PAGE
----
This purpliffic picture of Rochelle Duane and a Pullman youngster helps illustrate the WSU Today article about Megan Itani, special education teacher extraordinaire. Rochelle, a graduate student from Bremerton, Washington, says she went into her fall practicum in Megan’s classroom knowing virtually nothing about preschool:
“It was incredible to see the progress of each of the students and observe how the patience and strategies that Megan and the rest of the team implemented benefited every student.
“The most important thing I learned was that preschool is not simply a miniature elementary school. After first grade, the classes focus on reading, writing, math, spelling, etc. Almost everything is academic. In the preschool, everything revolved around experiences and preparing the kids to be successful. It took me a while to realize that’s not only okay, but it’s necessary! Without these experiences, without learning which side of the book to start from, what sounds barnyard animals make, or what paint feels like between your fingers, they won’t be able to grow into the children and adults we are helping them become.”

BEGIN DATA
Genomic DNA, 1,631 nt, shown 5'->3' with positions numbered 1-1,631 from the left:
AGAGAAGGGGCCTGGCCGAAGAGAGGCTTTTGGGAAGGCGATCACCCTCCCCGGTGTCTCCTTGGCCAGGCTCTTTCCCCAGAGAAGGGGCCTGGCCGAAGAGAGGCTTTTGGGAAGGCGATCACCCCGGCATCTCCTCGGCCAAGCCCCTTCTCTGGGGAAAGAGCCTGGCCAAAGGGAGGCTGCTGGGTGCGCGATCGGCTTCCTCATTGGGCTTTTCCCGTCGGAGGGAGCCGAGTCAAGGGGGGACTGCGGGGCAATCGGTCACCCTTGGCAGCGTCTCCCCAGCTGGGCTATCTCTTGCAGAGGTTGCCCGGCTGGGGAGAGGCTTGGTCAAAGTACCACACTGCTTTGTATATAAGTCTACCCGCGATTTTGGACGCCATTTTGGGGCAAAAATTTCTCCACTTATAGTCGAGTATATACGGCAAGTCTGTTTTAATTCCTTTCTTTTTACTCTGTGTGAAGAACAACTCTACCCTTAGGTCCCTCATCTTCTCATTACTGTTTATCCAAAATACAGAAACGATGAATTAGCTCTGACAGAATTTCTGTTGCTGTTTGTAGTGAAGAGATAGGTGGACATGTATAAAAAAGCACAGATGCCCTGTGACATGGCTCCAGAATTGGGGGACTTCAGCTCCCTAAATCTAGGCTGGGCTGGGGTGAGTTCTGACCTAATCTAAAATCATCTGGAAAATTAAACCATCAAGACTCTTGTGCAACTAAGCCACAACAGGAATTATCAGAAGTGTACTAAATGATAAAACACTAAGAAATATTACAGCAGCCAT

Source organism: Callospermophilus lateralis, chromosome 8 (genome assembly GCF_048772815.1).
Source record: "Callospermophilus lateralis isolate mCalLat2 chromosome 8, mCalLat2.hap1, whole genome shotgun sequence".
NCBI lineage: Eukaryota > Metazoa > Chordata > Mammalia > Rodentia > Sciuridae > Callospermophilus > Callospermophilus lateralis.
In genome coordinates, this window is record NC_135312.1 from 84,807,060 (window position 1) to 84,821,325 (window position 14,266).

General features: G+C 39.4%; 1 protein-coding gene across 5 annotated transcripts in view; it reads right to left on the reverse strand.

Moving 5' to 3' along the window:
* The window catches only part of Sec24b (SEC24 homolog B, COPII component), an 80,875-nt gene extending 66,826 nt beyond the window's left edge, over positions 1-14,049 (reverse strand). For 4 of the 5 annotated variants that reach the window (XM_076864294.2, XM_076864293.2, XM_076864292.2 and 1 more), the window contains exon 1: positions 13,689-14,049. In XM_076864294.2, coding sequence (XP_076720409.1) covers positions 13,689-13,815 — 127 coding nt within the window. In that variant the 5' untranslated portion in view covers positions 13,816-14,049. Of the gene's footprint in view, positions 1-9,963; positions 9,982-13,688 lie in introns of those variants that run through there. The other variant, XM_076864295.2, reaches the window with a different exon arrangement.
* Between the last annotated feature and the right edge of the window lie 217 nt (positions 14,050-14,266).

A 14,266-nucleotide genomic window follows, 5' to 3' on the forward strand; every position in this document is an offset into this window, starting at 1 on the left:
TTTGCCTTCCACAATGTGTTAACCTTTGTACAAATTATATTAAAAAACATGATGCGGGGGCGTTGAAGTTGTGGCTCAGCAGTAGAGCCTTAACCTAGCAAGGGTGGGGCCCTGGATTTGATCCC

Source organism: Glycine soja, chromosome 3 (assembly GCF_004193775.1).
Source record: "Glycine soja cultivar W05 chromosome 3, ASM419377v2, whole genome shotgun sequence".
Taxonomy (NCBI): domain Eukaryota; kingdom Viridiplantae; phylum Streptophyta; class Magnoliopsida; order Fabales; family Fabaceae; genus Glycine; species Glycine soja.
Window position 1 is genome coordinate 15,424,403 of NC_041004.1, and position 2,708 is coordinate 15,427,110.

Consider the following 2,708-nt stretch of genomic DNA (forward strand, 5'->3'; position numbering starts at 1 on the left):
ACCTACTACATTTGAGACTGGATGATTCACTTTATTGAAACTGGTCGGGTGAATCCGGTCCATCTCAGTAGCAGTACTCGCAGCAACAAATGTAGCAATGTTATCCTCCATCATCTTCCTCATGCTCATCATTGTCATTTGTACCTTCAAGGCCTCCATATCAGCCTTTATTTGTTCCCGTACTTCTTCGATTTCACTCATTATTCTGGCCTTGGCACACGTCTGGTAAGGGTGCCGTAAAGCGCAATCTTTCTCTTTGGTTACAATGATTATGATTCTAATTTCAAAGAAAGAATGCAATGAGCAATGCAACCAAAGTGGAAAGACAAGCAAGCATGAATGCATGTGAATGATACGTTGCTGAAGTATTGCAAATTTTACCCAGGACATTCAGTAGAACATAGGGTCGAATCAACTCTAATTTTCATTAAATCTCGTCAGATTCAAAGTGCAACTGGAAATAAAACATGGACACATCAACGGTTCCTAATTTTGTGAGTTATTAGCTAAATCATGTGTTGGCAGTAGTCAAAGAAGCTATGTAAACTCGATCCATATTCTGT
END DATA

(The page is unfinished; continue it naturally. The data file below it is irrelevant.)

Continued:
Burnishing your political cred
Our superintendents’ certification students and anyone else interested in policymaking might want to read “How to Influence Legislators” in the January 2010 edition of InterBusiness Issues. The article was written by Frank Mackaman, of the WSU/UW collaborative Dirksen Congressional Center, and advocacy guru Stephanie Vance. It is the first in a series of quarterly articles about policy or legislative advocacy. Future articles will explain the four principles for effective legislative advocacy, the six key questions you’ll want to answer before you ask a policymaker for something, and five key elements of effective messages.